Shakerag Hollow: update

Thank you to the University President, John McCardell, for making this statement: “We will solve this issue in a way that is not only exemplary, but permanent.” Kudos also to Jon Evans, my colleague in Biology and Assistant Provost for Environmental Stewardship and Sustainability, who first found the problem and took immediate action both in the field and in the administrative workings of the University. We are lucky to have leadership that understands the importance of Shakerag Hollow and that cares enough not only to remedy the present situation, but to look to the future and make permanent changes in University policy.

For the full text of the University’s initial statement, see here.

Regrettably, there is not word yet on whether we’ll maximize the educational potential of this debacle by making public the video and a full report. I’m sure more information will be forthcoming as the University takes its next steps.

4 thoughts on “Shakerag Hollow: update

  1. Kathryn Marsh

    Indeed it seems to me that the video would be an invaluable teaching aid. This particular accident happened at Sewanee but we see it happening over and over again on construction sites all over the world where the architects and construction companies pride themselves on their ecological awareness. So often we only take the next learning step because of a mistake and it is much cheaper for the world to learn from one mistake rather than constantly repeating them. No one who has visited Sewanee can fail to see how important ecology and the environment are to the whole university community there, and it would really demonstrate their leadership role to release the video as a teaching aid. I understand that there may be short term problems with its release while investigations, and possible legal problems, are carried out, but I look forward with confidence to its future publication as a teaching aid

  2. batesvillian

    Thanks for the continuing updates. I believe that John McCardell will follow through on his statement above. In my limited interactions with him, I’ve found him to be a decent, principled person who, in his relatively brief time as VC, has genuinely come to love everything about Sewanee,

    I agree that releasing the video would go a long way toward restoring trust. In the interim, though, what about photos? I’m interpreting your past posts to mean that the upper sections of the affected streams are choked with sand/silt from the construction runoff. How far down the slope does it go? Am I right to think that one major implication would be with changes to the pH in the watershed and how that will affect the plant and animal communities in and along the streams?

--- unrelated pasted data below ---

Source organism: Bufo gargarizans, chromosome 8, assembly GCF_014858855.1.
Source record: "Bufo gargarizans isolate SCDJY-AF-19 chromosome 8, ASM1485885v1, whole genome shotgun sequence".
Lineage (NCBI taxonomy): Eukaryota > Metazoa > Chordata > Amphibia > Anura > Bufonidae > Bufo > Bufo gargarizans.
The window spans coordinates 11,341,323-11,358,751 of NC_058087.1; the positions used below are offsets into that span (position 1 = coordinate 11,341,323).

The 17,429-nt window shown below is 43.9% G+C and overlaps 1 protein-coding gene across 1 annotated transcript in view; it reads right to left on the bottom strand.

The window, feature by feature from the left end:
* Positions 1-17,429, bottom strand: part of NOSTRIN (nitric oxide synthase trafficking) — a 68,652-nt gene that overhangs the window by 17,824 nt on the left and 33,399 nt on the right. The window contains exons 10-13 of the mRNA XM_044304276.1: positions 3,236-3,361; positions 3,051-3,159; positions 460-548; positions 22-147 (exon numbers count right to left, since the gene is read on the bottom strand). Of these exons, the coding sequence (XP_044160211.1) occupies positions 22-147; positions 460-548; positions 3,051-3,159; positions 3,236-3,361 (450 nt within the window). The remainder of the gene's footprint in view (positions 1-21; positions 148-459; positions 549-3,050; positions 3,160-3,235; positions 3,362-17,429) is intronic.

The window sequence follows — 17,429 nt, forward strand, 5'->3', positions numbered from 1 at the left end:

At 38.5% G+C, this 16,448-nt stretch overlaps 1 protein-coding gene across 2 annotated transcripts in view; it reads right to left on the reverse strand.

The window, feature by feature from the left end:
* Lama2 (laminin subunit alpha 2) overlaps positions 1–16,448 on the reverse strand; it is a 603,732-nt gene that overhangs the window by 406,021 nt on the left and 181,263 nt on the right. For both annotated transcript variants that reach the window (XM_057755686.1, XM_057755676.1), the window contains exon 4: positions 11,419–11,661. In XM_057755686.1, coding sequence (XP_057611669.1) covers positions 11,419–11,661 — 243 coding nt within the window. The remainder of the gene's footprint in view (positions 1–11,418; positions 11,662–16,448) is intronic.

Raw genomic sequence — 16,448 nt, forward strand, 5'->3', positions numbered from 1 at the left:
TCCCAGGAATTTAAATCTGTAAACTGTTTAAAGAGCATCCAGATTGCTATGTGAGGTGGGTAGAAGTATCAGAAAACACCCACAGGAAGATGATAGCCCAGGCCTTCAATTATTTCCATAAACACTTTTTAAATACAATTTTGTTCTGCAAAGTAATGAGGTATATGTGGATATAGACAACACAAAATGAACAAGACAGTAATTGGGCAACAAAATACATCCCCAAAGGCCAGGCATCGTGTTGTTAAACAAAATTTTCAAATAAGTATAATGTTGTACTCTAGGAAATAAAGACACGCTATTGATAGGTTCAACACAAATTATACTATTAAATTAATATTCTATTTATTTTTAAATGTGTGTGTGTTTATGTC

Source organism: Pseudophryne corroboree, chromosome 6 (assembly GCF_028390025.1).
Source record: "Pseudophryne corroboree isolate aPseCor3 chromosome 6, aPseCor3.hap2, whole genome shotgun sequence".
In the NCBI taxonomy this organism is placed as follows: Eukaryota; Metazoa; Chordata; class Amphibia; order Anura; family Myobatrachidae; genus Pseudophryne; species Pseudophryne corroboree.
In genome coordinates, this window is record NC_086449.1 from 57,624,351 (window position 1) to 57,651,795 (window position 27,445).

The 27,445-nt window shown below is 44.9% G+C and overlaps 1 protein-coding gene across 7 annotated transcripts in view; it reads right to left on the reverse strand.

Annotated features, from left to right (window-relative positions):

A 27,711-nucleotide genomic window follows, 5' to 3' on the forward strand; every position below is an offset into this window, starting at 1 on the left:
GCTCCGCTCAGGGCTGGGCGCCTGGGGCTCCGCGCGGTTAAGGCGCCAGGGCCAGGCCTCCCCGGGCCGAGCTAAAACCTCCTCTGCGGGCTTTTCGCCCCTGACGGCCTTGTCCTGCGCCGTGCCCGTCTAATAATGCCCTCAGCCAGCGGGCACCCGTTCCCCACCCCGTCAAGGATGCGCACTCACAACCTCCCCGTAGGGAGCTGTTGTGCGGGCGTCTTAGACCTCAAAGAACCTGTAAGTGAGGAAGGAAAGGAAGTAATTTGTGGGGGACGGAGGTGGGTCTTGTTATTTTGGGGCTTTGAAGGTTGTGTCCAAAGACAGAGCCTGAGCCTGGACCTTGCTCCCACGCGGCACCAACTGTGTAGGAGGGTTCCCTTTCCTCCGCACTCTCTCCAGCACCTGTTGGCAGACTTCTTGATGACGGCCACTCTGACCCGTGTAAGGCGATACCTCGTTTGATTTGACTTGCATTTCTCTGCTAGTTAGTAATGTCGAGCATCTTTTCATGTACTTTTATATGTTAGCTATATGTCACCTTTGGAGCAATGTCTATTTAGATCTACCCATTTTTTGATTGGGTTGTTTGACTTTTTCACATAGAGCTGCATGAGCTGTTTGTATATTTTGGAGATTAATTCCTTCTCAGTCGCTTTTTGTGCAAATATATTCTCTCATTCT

One more thought: I wonder if events like this were common, say, a century ago when the plateau was being timbered, or when the golf course was first constructed in (I think) 1899. Surely, the safeguards we put in place today (inadequate as they proved to be) were nonexistant then. While the Shakerag forest escaped relatively unscathed, land use on the plateau would have had implications for the streams draining the rim.

    1. David George Haskell Post author

      Good thoughts. Yes, many streams were surely heavily impacted at various points in the past. In this case, as far as I can tell, the land was taken back to mineral soil over a large area, then left uncovered. In pre-bulldozer days clearing was messier and we lacked the ability to strip off all the roots in so uniform a manner, so impacts were likely more heterogeneous (but severe — no erosion guards then). That is not to dismiss the massive erosion associated with some ag lands in the past (and today — one cotton field near Cowan is a yearly disaster). Strip mines have the longest impact — acid drainage from them goes on for decades. And on a longer time frame, the Cumberland Plateau is eroding away bit by bit, so all of Sewanee will be in the valley soonish (in geological terms — a few million).

      We’ll be studying biological impacts when the students return in a few weeks. An unfortunate way to provide material for class projects, but it will mesh with the salamander studies that I had planned in that area already.

      I agree with your statements about Dr McCardell. I have no doubt whatsoever that he is directing people to make sure that this gets fixed properly and that we never get into this situation again.


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